World Monuments Fund Joins Climate Heritage Network
World Monuments Fund (WMF) is proud to announce its membership with the Climate Heritage Network (CHN), a group of arts, cultural, and heritage organizations dedicated to aiding communities in tackling climate change and achieving the ambitions of the 2015 Paris Agreement. Building on this commitment, WMF will use its global platform to drive climate action and establish best practices that unleash the potential of heritage to help communities mitigate, adapt, and strengthen resilience against the effects of a warming planet. An expanded portfolio of projects that respond to the urgency of the climate crisis and other global challenges—including imbalanced tourism and the need to amplify underrepresented voices and cultural narratives—will be defined as part of the 2022 World Monuments Watch. Nominations are now open through May 1, 2021. wmf.org/nominate
“We are honored to join this remarkable coalition of organizations across the cultural spectrum to advance the role of heritage as an agent for change.” said Bénédicte de Montlaur, President and CEO of WMF. “Only by joining together in this global effort can we respond in equal measure to the enormity of this crisis, which will continue to have staggering impacts on communities and the places they love.”
Sea level rise and coastal flooding, drought and extreme heat, and more intense and frequent weather events will not spare the world’s cultural heritage. The damage and disappearance of universally beloved sites is a reality that should open eyes to what’s at stake for communities around the globe. Through its work, WMF will advocate for climate progress and develop locally specific adaptation strategies to safeguard cultural sites. Where the loss of heritage is inevitable, WMF will explore ways of recording and commemorating what once existed.
At the same time, investigation into how the historic built environment can support decarbonization will reveal important lessons to be shared with communities around the world. Globally, building operations account for 28% of energy-related carbon emissions with an additional 11% arising from material production and the construction process. These need to be drastically reduced to achieve the Paris Agreement’s goal of limiting global warming to 1.5 degrees Celsius, compared to pre-industrial levels. Heritage interventions such as the reuse and retrofit of buildings can be a solution for decreasing energy usage and avoiding emissions caused by new construction. WMF will also continue to explore the potential for reviving historic building practices that demonstrate how humans have sustainably inhabited the environment throughout history.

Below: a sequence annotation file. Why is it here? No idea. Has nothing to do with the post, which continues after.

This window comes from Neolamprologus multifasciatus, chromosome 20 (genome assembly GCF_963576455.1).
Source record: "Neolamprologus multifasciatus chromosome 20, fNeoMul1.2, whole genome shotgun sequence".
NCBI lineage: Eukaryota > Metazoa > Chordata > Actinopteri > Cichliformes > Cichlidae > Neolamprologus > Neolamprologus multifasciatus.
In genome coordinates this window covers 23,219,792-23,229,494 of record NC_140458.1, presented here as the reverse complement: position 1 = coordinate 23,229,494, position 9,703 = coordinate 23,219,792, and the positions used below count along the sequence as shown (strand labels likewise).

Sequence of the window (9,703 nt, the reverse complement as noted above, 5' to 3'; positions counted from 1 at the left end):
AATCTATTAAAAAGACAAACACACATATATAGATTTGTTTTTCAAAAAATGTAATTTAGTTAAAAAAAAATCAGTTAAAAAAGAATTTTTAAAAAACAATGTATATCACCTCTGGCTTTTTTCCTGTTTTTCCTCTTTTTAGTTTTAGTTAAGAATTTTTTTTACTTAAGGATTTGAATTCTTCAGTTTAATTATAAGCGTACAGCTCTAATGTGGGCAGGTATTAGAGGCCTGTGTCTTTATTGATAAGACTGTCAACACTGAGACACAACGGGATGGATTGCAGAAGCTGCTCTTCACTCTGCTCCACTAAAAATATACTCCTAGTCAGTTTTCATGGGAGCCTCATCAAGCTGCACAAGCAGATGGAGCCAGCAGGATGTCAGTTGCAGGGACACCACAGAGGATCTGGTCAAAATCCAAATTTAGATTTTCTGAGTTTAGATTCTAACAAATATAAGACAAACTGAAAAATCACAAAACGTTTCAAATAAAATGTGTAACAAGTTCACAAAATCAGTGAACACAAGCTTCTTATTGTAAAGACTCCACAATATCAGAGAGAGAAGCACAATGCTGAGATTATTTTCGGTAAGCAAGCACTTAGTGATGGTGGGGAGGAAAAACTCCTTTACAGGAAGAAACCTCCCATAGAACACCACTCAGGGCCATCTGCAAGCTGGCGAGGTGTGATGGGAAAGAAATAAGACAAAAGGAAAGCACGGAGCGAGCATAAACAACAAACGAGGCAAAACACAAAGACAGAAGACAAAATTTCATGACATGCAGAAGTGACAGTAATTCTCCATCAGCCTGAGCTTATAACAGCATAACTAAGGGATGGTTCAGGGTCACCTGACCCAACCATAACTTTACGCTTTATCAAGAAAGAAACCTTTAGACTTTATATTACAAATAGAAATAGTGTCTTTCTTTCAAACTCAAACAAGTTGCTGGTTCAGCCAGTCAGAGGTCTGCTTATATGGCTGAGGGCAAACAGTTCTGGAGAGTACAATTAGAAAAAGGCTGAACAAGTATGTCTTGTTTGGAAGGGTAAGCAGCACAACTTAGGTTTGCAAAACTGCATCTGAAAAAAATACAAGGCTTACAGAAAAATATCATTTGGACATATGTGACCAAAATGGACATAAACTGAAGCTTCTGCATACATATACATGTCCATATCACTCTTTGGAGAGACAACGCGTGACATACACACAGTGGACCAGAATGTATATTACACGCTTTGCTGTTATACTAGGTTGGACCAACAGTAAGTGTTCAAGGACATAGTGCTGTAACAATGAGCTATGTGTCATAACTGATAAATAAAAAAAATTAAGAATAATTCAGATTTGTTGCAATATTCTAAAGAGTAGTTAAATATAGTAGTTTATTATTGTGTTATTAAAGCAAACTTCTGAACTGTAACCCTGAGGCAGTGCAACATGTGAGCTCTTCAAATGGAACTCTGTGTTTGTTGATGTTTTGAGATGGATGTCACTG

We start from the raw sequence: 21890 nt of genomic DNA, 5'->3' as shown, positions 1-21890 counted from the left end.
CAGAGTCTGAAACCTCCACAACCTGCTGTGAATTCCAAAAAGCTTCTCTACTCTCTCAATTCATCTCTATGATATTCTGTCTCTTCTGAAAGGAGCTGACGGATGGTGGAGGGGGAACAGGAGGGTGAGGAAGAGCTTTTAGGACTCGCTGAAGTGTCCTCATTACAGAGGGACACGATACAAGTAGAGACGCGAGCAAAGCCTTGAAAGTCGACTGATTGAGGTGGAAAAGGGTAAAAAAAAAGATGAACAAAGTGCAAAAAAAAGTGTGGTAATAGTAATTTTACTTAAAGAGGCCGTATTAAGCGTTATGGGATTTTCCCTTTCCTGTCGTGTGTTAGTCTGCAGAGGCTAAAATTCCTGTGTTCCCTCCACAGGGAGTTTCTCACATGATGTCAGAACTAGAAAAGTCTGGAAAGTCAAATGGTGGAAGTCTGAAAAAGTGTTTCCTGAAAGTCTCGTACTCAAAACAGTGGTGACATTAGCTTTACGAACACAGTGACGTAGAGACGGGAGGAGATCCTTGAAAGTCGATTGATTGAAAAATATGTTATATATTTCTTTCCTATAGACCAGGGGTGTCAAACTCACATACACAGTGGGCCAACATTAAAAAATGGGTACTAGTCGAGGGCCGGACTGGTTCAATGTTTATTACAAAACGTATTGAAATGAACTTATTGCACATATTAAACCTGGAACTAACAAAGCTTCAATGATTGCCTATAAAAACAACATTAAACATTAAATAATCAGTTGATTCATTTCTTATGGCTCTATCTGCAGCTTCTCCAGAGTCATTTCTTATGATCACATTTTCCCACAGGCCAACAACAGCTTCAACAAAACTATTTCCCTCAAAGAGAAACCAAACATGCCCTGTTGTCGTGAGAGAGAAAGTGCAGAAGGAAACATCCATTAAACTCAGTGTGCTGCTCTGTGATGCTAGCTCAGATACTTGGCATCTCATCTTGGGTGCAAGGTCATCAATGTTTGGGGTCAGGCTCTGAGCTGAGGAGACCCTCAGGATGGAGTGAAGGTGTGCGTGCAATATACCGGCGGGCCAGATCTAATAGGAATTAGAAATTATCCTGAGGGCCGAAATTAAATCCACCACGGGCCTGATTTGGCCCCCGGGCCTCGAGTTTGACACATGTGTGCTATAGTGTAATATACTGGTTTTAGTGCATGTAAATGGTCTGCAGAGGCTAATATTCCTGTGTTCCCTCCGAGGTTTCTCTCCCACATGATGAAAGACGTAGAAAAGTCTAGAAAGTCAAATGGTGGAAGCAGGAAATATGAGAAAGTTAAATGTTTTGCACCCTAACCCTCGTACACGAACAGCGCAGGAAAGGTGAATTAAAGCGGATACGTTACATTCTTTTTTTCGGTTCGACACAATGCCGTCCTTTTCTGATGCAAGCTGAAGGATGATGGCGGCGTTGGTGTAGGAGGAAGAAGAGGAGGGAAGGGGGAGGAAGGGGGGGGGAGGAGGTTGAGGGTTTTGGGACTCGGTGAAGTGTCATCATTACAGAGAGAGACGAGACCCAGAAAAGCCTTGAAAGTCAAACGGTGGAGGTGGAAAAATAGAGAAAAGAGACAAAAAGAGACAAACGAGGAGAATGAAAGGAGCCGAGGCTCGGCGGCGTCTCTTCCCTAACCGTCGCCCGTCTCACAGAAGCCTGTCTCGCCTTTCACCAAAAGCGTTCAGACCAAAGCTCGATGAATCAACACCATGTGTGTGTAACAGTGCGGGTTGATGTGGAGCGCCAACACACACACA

Over the years, WMF has engaged with the effects of climate change at a range of cultural heritage sites, responding with local solutions to this global challenge. Recent projects have addressed sea level rise at historic sites in Kilwa, Tanzania and the coral stone mosques of the Maldives; responded to the water crisis in India by reviving the historic water systems of the Deccan Plateau; and reinvigorated the teak farmhouse vernacular in central Myanmar as a low-carbon building typology.
About the World Monuments Watch
The World Monuments Watch seeks to discover, spotlight, and catalyze action to safeguard cultural sites under threat with the opportunity for contemporary social impact. Announced every two years, the Watch brings visibility to 25 heritage places nominated by residents and community-based organizations from around the world and selected by an outside panel of experts. Together, they represent a cross section of issues confronting heritage conservation globally. Through the Watch, WMF contributes thought leadership on pressing challenges and collaborates with local partners on targeted conservation programs—including advocacy, planning, education, and physical interventions in the historic built environment.
About Climate Heritage Network
The Climate Heritage Network connects organisations around the world that share a common commitment to strengthening the use of arts, culture, and heritage to help communities tackle climate change and achieve the ambitions of the Paris Agreement. CHN Members include government boards, offices, ministries at all levels, site management agencies, Indigenous People’s Organisations, as well as NGOs, universities, businesses, and other organizations. Entities may join at http://climateheritage.org/join/.
About World Monuments Fund
World Monuments Fund is the leading independent organization devoted to safeguarding the world’s significant cultural places to enrich lives and build mutual understanding. For more than 55 years, working at more than 700 sites in 112 countries, its highly skilled experts have applied proven and effective techniques to the preservation of important architectural and cultural heritage sites around the globe. Through the World Monuments Watch—a biennial, nomination-based program—WMF uses cultural heritage conservation to empower communities and improve human well-being. In partnership with local communities, funders, and governments, WMF seeks to inspire an enduring commitment to stewardship for future generations. Headquartered in New York City, the organization has offices and affiliates worldwide. wmf.org
Chelsea Beroza, Press & Media Relations Officer, World Monuments Fund, email@example.com